Pigs on bikes, slaughtered goats and cabs with no headlights – it’s all in a day’s work for the intrepid explorers sourcing beans in Africa
Bean importer Phil Schluter has travelled many times to East Africa, the land where he spent much of his childhood. There’s a history of adventuring in his family – indeed, his coffee growing grandmother would recount the time she was lowered down the Rift Valley in a basket and also the occasion she saw a hippo bite a boat in half on Lake Baringo. So it’s no surprise to learn that Phil’s at home in the depths of the African countryside. ‘It’s a privilege to see places in the world that no one ever sees,’ he says, before recalling one memorable trip to source organic beans in Ethiopia.
After a hassle with the Hilton hotel in the capital Addis Ababa (the hotel had given his rooms away because, despite being transported by its own shuttle bus, Phil’s group had apparently got there too late), they set off for the small town of Nazeret. ‘Only after I’d paid for our return room and begged them to keep it for us,’ he says. At Nazeret he found himself waking at 5am in a run-down hotel to find two monkeys going through his luggage – ‘a colleague had left a door open for air,’ he says. ‘Big mistake.’
The day’s trip began with a drive to a point 3,000m up, overlooking the Rift Valley. ‘We were on an escarpment, and could see the rolling green hills for miles and miles. It was absolutely beautiful.’ Making their way through a v-shaped crack between rocks, they followed what was a very bad road, to the bottom of the valley, then drove for two hours across and into virgin rain forest. ‘We met with the locals who shook our hands then went and slaughtered a goat which we ate with them.’ After handing out footballs to the children, Phil shared a bottle of coke with the local imam, before they continued on their way.
On the return journey, the car broke down and they found themselves at 9pm on a rough road miles from anywhere. A passing bus took them back to Nazaret, but they needed to get to the capital, Addis Ababa. ‘Our hosts said not to get a taxi’, but after a futile wait for another bus they hailed a cab and set off – in a vehicle which had no headlights and a door that didn’t close. ‘It only went at 40mph and it took 10 seconds from turning the wheel for the car to change direction.’ It took them more than four hours to reach Addis at 2am. And guess what? ‘They’d only gone and given our rooms away again,’ sighs Phil.
Bertie Sewell was working for an advertising agency in the centre of London, before he decided, rather bravely, to pack it in and head off on his own to Southern Tanzania, for a job overseeing a coffee warehouse.
On arrival he found everything broken. ‘It was pandemonium at first,’ he admits, and then there was the hotel dinner experience. ‘I went to this tiny little hotel. The menu had at least 12-15 items on it, but every time I asked for something, they hadn’t got it.’ At a loss, and being the only person in the dining room, he finally asked what they did have. ‘A chicken’ was the reply. A chicken was quite literally what they had – and only after they’d bought one off the neighbour and slaughtered it.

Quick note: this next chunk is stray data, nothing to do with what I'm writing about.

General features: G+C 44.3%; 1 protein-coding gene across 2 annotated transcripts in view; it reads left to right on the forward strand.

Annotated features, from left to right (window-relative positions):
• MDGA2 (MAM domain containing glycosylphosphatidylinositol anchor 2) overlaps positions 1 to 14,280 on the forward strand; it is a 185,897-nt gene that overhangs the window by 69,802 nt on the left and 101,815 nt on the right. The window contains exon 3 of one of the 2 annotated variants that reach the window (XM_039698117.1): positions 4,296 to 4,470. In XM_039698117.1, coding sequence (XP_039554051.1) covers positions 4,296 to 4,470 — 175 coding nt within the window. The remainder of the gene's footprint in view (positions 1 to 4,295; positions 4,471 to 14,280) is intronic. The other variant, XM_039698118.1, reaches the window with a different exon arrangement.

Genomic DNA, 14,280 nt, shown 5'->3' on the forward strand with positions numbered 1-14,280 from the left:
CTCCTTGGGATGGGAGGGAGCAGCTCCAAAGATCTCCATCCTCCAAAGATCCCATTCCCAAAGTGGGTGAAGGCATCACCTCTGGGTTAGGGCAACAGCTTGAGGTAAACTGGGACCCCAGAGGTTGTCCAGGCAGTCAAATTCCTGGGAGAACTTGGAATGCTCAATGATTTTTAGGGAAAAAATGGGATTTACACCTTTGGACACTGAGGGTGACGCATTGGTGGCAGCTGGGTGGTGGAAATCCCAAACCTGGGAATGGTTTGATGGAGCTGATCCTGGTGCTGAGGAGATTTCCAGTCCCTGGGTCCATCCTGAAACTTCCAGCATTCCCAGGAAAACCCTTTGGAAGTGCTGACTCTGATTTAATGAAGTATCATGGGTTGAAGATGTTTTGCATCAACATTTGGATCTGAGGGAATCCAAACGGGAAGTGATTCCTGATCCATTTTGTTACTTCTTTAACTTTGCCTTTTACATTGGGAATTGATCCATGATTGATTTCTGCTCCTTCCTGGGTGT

Bertie had to learn fast about life in east Africa, and get used to the unexpected. On one occasion he was based in a small town called Mbinga where, as an operations manager, he worked with around 40 remote washing stations. ‘You’d get to them by really winding roads, or no roads at all. They’d start harvesting late at night and it would take a long time to get back to the station to process it. Often if something broke at a factory, I’d get a panicky call and then I’d be bombing off in a bus in a middle of the night to try and sort broken machines.’
On his own in a strange country, miles away from home, he admits, ‘there were times when I’d feel a bit down trodden. But every day I’d wake up and see something spectacular – like the view. There’s no power for miles around, so you wake up with the sun at dawn, go get your cup of chai and pancakes and you’re up and running.’
‘I’d then meet the team before we set off for the bank in a Land Rover with a load of coffee sacks – because everything’s done in cash.’ Sacks? ‘You need them because you have to withdraw lots of cash – one dollar is around 2,000 shillings – so you’d fill sacks and sacks of money. The landrover would be full, and you’d come back with an armed guard by your side. I felt like a gangster!’
But he still felt safe. ‘Crime is more opportunistic there, not malicious,’ he says. ‘People are so happy with so little, but their prerogatives are so different. Community stands for everything and hospitality is important. ‘So, you’d be invited by your farmers to sit and eat with them – I was even offered a daughter in marriage once!’
Bertie is back in the UK and now working for Schluter bean importers says, ‘What I did was amazing, but not all that easy. It’s so totally different. But I’ve had time to reflect and all the stuff that used to annoy me – the informality, nothing working, the laid back thing, is what I miss – that approach to life. It’s proper living, and it’s so life affirming. And you always see the funniest things,’ he adds, laughing, ‘like a guy going past on a motorbike the wheel hanging off, with six pigs on the back of it!’